That was his refrain.
While I agree that we would be a lot safer that way, I also recognize there are other dangerous forces that fuel terrorism, including irredentist fundamentalism and wounded nationalism. For Churchill, it’s all on us.
VI. Churchill as Tar Baby
Now Ward Churchill has become a tar baby of the right. His free speech rights and academic freedom are shamefully under fire. And not only his. The free speech rights and academic freedom of many dissenters are also on the line. (Republicans in the Wisconsin state legislature introduced a bill calling on the university to cancel his speech and "to conduct a review of hiring and tenure procedures to determine if appropriate policies exist to prevent the hiring of and, if necessary, the timely dismissal of, faculty failing to meet honorable academic standards of conduct expected by students, parents, and taxpayers." This language was stricken from the final bill, which denounced his "anti-American" language.)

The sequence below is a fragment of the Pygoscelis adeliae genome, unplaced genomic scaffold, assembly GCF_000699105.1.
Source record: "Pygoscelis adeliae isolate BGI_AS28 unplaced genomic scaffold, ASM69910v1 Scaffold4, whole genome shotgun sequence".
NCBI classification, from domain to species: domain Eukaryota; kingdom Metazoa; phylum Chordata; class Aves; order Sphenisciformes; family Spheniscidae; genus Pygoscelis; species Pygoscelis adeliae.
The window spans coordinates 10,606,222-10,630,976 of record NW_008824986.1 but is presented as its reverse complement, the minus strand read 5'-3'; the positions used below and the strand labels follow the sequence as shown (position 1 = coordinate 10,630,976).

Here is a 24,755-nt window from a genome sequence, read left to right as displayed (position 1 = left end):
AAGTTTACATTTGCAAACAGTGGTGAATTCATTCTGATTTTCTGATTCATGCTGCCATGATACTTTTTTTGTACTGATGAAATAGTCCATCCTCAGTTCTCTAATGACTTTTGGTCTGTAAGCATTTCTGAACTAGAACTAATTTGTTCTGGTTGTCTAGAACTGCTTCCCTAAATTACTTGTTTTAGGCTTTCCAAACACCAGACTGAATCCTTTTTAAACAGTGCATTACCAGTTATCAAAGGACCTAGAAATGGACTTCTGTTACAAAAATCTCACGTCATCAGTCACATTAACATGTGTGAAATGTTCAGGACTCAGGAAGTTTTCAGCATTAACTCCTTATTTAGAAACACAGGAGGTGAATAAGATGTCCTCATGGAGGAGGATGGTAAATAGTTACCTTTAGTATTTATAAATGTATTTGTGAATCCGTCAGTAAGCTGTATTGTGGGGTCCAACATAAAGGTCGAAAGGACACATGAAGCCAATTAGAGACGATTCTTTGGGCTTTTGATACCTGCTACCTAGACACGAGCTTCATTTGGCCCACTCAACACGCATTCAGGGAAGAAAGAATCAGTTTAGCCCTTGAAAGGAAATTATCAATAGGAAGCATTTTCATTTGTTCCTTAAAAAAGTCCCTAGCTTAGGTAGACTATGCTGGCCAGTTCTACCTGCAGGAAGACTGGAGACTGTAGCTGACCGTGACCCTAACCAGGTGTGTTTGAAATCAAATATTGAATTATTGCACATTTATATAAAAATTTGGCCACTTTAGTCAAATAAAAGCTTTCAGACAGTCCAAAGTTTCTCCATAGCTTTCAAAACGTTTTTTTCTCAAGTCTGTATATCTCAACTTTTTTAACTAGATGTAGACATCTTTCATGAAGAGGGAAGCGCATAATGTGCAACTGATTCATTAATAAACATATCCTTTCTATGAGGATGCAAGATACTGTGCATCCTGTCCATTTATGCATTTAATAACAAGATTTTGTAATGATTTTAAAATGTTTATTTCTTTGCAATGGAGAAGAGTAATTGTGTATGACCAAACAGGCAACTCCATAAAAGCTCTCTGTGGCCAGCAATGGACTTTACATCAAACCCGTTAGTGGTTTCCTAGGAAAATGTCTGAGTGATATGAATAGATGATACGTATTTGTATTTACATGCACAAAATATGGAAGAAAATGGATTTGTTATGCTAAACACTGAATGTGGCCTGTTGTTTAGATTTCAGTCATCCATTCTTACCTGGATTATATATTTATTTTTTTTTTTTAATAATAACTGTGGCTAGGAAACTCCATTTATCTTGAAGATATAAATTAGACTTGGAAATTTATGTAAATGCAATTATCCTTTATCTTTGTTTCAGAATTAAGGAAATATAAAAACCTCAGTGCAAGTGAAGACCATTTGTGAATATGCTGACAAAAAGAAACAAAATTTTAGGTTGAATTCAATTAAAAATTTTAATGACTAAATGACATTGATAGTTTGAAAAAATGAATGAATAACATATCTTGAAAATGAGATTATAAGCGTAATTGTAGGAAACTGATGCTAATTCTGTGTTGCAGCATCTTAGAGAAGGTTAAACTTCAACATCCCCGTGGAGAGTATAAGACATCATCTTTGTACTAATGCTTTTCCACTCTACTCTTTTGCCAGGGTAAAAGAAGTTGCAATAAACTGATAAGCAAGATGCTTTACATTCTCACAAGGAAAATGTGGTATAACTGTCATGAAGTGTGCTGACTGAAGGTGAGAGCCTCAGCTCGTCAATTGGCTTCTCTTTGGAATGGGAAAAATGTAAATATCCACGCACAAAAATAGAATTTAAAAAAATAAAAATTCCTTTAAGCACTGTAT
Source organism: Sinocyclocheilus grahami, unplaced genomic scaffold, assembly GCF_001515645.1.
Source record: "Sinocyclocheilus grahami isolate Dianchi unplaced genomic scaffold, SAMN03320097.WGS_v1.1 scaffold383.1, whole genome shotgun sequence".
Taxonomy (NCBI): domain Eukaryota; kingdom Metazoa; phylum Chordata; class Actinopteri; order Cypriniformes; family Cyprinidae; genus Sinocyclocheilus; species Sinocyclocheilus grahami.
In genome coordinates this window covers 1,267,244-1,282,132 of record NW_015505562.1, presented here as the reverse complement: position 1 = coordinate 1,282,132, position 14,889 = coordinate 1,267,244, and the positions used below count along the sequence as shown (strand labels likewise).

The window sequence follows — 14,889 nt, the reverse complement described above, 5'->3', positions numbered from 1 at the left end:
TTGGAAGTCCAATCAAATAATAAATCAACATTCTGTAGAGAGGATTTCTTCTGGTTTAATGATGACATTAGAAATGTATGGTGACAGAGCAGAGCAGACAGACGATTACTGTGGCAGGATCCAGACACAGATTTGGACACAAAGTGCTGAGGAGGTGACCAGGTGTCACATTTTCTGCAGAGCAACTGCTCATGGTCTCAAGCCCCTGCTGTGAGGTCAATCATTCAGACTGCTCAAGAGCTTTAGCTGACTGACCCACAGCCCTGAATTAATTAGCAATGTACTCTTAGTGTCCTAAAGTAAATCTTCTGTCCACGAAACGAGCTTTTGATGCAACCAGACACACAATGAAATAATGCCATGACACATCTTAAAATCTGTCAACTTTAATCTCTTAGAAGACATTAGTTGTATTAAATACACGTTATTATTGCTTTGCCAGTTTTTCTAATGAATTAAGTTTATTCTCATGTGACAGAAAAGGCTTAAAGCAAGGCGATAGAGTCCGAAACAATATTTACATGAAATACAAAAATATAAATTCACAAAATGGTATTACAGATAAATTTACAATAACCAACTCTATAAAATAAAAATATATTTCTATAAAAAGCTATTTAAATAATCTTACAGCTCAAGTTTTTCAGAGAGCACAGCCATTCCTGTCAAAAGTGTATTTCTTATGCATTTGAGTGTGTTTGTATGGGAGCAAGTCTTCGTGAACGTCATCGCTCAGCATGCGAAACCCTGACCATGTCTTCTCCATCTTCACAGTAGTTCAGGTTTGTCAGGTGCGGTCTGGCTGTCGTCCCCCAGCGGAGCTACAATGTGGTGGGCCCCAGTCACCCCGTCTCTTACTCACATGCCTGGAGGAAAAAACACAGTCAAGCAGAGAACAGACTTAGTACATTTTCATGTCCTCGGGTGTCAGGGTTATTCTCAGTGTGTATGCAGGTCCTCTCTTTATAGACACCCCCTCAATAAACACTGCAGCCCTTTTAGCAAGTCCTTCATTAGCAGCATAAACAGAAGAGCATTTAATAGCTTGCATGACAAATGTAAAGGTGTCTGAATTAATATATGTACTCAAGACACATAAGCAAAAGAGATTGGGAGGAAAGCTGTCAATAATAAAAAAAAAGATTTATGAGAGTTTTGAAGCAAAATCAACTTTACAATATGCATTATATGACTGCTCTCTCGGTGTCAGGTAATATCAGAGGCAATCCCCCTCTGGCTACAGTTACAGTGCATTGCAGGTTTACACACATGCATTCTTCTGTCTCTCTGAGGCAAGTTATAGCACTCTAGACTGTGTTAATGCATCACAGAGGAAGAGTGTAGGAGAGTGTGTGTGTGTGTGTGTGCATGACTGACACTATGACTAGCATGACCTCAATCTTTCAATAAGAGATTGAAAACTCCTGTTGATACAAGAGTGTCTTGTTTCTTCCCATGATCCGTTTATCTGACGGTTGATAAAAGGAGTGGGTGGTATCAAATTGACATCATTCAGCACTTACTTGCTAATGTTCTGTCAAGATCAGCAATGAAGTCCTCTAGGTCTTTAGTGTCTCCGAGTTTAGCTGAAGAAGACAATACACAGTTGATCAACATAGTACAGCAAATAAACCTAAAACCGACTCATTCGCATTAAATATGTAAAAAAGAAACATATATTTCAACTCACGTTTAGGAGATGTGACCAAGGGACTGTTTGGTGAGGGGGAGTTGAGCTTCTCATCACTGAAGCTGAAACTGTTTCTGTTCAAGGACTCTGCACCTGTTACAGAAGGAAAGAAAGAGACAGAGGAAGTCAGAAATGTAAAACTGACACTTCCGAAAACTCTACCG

Churchill has had to deal with dozens of death threats and the vilest expressions of racism.
"Hey, Shitting Bull, how are you and squaw going to live through the night?" someone told him in a message recently, he said at his speech.
He said another person wrote: "Chivington should have finished the job."
Churchill asked people if they knew who Chivington was, and then he explained: Chivington was the cavalry colonel who led the massacre in November 1864 against Indians at Sand Creek, Colorado. His troops killed 600 Indians, two thirds of whom were women and children. Churchill reminded the audience that Chivington infamously told his troops, "Remember boys, kill all, big and little. Nits make lice."